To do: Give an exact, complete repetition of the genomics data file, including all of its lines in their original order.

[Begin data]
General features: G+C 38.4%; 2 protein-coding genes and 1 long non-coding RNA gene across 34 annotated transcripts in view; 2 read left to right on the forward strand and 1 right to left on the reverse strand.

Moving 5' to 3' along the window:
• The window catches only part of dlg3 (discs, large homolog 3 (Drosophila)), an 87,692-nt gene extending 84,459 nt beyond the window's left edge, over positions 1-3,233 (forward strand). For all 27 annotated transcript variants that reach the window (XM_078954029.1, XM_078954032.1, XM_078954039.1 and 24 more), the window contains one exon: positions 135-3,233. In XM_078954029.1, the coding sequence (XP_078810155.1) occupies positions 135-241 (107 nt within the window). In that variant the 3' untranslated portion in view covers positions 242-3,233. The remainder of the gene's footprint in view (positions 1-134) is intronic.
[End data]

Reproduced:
General features: G+C 38.4%; 2 protein-coding genes and 1 long non-coding RNA gene across 34 annotated transcripts in view; 2 read left to right on the forward strand and 1 right to left on the reverse strand.

Moving 5' to 3' along the window:
• The window catches only part of dlg3 (discs, large homolog 3 (Drosophila)), an 87,692-nt gene extending 84,459 nt beyond the window's left edge, over positions 1-3,233 (forward strand). For all 27 annotated transcript variants that reach the window (XM_078954029.1, XM_078954032.1, XM_078954039.1 and 24 more), the window contains one exon: positions 135-3,233. In XM_078954029.1, the coding sequence (XP_078810155.1) occupies positions 135-241 (107 nt within the window). In that variant the 3' untranslated portion in view covers positions 242-3,233. The remainder of the gene's footprint in view (positions 1-134) is intronic.